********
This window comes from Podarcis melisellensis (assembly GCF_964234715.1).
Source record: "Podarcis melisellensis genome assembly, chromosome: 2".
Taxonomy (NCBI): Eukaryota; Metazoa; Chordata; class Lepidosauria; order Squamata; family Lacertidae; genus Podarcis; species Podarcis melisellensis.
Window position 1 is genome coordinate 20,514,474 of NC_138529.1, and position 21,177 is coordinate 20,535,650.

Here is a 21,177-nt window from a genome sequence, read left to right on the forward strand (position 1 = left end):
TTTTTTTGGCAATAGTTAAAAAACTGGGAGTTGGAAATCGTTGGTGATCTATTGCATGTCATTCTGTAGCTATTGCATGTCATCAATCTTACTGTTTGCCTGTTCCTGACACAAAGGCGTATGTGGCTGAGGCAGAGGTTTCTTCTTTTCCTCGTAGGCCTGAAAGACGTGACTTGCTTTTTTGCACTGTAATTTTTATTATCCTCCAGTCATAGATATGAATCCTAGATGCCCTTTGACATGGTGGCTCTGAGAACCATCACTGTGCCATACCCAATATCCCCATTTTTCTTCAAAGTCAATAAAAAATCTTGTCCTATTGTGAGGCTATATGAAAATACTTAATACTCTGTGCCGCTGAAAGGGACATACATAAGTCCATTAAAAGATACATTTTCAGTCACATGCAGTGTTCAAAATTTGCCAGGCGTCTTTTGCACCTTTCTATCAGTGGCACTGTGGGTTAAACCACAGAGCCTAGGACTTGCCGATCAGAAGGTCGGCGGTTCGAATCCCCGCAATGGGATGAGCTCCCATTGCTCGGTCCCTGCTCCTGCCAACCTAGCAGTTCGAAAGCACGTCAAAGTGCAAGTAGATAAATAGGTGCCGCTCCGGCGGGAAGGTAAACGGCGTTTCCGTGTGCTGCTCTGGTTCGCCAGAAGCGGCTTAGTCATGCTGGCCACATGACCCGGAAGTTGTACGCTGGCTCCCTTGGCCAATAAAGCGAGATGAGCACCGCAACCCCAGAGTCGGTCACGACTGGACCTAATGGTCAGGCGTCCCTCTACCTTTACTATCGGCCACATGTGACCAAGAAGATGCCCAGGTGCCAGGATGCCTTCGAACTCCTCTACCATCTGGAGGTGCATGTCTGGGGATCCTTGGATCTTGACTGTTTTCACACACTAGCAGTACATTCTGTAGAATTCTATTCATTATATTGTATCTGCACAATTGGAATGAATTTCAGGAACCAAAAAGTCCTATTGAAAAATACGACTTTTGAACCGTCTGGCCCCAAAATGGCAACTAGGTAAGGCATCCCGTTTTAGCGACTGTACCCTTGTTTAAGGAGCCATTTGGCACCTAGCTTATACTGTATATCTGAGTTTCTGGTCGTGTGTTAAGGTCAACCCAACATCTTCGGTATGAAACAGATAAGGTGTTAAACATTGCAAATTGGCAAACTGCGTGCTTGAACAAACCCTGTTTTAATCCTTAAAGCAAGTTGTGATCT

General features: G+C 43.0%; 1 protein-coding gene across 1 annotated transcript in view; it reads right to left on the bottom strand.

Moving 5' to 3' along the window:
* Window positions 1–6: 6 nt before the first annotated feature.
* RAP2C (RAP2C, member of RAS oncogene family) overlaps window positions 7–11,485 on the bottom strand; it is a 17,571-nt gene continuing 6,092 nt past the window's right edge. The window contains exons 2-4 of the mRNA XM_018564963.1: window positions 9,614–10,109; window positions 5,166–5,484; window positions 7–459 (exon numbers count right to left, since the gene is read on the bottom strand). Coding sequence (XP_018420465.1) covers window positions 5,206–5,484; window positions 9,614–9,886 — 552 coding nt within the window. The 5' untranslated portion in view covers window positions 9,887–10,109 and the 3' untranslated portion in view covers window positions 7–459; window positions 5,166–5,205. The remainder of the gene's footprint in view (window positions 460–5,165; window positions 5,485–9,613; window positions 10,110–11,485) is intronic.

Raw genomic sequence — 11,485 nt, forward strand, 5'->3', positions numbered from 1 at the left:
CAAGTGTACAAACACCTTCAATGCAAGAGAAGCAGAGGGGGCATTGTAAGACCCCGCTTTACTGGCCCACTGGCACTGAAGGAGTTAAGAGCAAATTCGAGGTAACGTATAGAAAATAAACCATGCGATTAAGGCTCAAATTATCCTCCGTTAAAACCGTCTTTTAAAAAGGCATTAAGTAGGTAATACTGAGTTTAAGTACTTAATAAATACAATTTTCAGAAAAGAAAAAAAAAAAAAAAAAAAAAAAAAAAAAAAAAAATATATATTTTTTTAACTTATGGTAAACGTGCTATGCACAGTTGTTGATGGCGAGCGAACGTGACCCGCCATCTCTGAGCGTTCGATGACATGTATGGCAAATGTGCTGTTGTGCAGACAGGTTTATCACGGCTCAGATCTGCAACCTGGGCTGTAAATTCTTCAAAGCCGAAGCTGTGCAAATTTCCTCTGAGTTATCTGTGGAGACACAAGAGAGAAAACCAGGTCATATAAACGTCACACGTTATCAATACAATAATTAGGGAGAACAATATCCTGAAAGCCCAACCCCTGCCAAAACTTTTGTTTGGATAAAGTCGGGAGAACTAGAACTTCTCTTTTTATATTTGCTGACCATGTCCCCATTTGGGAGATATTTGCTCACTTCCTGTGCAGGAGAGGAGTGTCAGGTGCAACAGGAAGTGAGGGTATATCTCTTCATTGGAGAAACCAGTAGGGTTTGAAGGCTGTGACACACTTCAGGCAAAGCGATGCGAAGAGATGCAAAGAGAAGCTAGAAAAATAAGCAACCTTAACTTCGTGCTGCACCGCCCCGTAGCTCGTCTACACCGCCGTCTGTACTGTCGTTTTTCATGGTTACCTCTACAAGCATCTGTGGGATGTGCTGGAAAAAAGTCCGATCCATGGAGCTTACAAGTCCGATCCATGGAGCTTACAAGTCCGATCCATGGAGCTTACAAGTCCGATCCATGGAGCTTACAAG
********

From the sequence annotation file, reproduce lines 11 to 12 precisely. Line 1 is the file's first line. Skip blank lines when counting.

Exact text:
Raw genomic sequence — 11,485 nt, forward strand, 5'->3', positions numbered from 1 at the left:
CAAGTGTACAAACACCTTCAATGCAAGAGAAGCAGAGGGGGCATTGTAAGACCCCGCTTTACTGGCCCACTGGCACTGAAGGAGTTAAGAGCAAATTCGAGGTAACGTATAGAAAATAAACCATGCGATTAAGGCTCAAATTATCCTCCGTTAAAACCGTCTTTTAAAAAGGCATTAAGTAGGTAATACTGAGTTTAAGTACTTAATAAATACAATTTTCAGAAAAGAAAAAAAAAAAAAAAAAAAAAAAAAAAAAAAAAAATATATATTTTTTTAACTTATGGTAAACGTGCTATGCACAGTTGTTGATGGCGAGCGAACGTGACCCGCCATCTCTGAGCGTTCGATGACATGTATGGCAAATGTGCTGTTGTGCAGACAGGTTTATCACGGCTCAGATCTGCAACCTGGGCTGTAAATTCTTCAAAGCCGAAGCTGTGCAAATTTCCTCTGAGTTATCTGTGGAGACACAAGAGAGAAAACCAGGTCATATAAACGTCACACGTTATCAATACAATAATTAGGGAGAACAATATCCTGAAAGCCCAACCCCTGCCAAAACTTTTGTTTGGATAAAGTCGGGAGAACTAGAACTTCTCTTTTTATATTTGCTGACCATGTCCCCATTTGGGAGATATTTGCTCACTTCCTGTGCAGGAGAGGAGTGTCAGGTGCAACAGGAAGTGAGGGTATATCTCTTCATTGGAGAAACCAGTAGGGTTTGAAGGCTGTGACACACTTCAGGCAAAGCGATGCGAAGAGATGCAAAGAGAAGCTAGAAAAATAAGCAACCTTAACTTCGTGCTGCACCGCCCCGTAGCTCGTCTACACCGCCGTCTGTACTGTCGTTTTTCATGGTTACCTCTACAAGCATCTGTGGGATGTGCTGGAAAAAAGTCCGATCCATGGAGCTTACAAGTCCGATCCATGGAGCTTACAAGTCCGATCCATGGAGCTTACAAGTCCGATCCATGGAGCTTACAAG